When you get an error RNQ0114, "The year portion of a Date or Timestamp value is not in the correct range", moving one Date data type to another it is all about how they are formatted.

Each date format can only contain a range of years. If move a date with a year that is outside of that range you get an error. These are the accepted range of years by Date data type:

Date formats Years
*DMY *MDY *YMD 1940 – 2039
*CYMD *CMDY *CDMY 1900 – 2899
*ISO *USA *EUR *JIS 0001 – 99999

I have seen this happen the most when an *ISO Date data type containing its default value, 0001-01-01, is moved to a *MDY. Year 0001 just does not go into the range 1940 - 2039.

Learn more about date formats here.

Return to top


Others in this series include:

7 comments:

  1. "How do I validate that the date in the Date data type is a valid date?"

    The answer to this needs a rider Simon. If the date field is in a DS then it is perfectly possible for it to contain an invalid date. Trust me - I've seen it happen.

    ReplyDelete
    Replies
    1. Yes, it may happen if you overlay a Date subfield with another field or if you clear data structure. But with simple assignment opcode like

      eval datastructure.datefield = ....

      you cannot store invalid date value.

      Delete
  2. Very true. I have added that caveat to the relevant answer. See here.

    ReplyDelete
  3. There is a case for using job date. If you need to run something as if its in the past then if the RPG uses job date then its easy. If you have an advanced pricing function for instance that has different prices and discounts that are only effective in certain date ranges and you want to reproduce a problem that happened in live some time ago.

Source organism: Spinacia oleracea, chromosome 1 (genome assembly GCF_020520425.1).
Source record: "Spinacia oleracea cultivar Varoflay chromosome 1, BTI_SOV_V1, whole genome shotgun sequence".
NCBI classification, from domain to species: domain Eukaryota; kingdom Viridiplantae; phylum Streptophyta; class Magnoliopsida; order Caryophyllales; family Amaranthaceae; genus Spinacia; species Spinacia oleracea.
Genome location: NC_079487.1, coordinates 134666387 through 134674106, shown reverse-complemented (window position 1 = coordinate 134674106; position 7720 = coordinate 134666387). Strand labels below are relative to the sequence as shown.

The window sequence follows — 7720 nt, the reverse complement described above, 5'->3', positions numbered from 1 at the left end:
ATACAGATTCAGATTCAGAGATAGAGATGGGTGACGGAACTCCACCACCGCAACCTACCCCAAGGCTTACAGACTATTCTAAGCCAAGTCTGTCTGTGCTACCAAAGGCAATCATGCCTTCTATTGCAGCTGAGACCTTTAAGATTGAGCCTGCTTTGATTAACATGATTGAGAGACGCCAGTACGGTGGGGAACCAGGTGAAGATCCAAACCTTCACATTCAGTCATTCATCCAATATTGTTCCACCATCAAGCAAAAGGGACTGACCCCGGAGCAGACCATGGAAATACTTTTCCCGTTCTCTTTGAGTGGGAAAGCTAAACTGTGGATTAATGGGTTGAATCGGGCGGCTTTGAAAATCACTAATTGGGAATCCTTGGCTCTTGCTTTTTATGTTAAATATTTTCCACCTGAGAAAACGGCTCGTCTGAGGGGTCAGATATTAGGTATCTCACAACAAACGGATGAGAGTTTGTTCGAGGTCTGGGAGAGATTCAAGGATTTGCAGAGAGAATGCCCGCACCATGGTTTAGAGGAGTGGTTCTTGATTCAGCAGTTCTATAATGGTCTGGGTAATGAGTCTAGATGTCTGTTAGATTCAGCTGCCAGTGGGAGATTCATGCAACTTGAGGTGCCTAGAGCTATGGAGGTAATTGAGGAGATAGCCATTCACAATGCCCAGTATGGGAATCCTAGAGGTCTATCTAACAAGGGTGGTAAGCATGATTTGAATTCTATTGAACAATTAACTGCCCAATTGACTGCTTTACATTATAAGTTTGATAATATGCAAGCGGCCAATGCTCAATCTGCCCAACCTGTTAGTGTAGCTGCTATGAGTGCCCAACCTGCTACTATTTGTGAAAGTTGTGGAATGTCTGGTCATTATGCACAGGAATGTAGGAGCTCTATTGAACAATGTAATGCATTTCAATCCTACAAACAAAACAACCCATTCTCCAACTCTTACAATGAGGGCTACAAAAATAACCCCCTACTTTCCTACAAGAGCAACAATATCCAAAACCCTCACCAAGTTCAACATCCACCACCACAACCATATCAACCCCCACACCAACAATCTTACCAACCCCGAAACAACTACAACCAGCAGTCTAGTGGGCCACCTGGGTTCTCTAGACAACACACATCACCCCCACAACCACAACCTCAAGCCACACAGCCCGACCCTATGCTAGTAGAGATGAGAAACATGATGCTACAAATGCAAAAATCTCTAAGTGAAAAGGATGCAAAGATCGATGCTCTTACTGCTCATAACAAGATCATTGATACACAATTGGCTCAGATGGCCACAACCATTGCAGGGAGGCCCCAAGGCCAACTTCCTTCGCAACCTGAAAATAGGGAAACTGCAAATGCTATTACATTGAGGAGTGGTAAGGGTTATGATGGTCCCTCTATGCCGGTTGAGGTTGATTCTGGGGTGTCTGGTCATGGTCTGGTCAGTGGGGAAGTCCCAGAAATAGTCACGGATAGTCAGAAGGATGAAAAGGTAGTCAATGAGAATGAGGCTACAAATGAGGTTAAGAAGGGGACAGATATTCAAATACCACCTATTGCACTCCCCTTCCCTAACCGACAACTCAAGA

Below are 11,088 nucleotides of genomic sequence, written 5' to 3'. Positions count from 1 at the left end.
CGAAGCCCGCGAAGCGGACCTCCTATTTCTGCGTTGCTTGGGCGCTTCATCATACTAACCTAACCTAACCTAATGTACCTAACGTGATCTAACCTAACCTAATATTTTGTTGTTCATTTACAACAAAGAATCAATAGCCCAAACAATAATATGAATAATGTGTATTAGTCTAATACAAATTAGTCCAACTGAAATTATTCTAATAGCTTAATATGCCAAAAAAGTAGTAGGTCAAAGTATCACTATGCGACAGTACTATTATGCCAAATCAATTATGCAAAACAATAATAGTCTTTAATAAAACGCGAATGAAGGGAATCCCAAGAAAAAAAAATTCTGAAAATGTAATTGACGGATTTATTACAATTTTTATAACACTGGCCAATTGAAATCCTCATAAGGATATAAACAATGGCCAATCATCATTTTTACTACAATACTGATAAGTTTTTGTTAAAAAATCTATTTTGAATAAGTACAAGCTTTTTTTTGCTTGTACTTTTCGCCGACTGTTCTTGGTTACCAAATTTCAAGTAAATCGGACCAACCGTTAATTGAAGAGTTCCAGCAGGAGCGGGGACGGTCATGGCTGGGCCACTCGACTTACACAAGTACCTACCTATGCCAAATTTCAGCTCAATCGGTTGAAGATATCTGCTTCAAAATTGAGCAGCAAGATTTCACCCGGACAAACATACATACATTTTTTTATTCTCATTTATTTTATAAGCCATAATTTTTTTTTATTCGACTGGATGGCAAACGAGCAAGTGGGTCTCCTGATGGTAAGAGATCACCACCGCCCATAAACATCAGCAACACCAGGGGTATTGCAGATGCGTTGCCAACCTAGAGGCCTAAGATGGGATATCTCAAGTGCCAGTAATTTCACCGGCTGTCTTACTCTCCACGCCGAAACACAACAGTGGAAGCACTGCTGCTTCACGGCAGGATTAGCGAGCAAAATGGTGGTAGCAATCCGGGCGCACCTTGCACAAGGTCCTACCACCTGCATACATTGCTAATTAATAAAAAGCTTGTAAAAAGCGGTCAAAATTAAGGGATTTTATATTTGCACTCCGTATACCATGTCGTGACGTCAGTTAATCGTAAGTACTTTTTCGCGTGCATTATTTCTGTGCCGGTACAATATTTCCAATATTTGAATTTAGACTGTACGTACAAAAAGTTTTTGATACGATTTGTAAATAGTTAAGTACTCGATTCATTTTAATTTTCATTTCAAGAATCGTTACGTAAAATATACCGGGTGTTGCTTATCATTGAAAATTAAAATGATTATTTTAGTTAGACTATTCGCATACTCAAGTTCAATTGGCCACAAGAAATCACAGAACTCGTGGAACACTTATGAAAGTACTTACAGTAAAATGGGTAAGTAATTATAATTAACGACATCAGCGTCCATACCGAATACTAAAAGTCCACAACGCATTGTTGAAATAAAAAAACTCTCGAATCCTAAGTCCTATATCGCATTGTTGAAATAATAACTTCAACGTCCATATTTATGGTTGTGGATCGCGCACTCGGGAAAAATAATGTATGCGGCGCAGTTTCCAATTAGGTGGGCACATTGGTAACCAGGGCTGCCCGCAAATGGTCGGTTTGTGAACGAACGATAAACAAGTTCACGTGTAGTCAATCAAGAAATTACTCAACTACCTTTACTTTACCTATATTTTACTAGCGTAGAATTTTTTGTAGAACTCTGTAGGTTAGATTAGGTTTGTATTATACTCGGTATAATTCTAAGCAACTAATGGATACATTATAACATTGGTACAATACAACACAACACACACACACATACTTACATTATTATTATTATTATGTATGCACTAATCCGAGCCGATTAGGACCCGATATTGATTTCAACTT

ReplyDelete
  4. "How do I validate that the date in the Date data type is a valid date?"

    I did not see anyone answer this question. If the date type field is in a data structure and you want to test for a valid date, I would move the DS field to a date type work field within a MONITOR structure.

    ReplyDelete
    Replies
    1. I really intercommunicated what I meant with this question. It was about how to validate a stand alone Date data type variable, which is not part of a data structure. Perhaps this would be a field from a data file or a display file.

      Delete
    2. to validate field with the date datatype, try this

      d date_from_db s d inz
      /free
      test(e) date_from_db;
      if %error() or date_from_db = *loval;
      dsply 'date is invalid';
      else;
      dsply 'date is valid';
      endif;
      /end-free

      Give this a try... and let me know...

      Delete

To prevent "comment spam" all comments are moderated.
Learn about this website's comments policy here.

Some people have reported that they cannot post a comment using certain computers and browsers. If this is you feel free to use the Contact Form to send me the comment and I will post it for you, please include the title of the post so I know which one to post the comment to.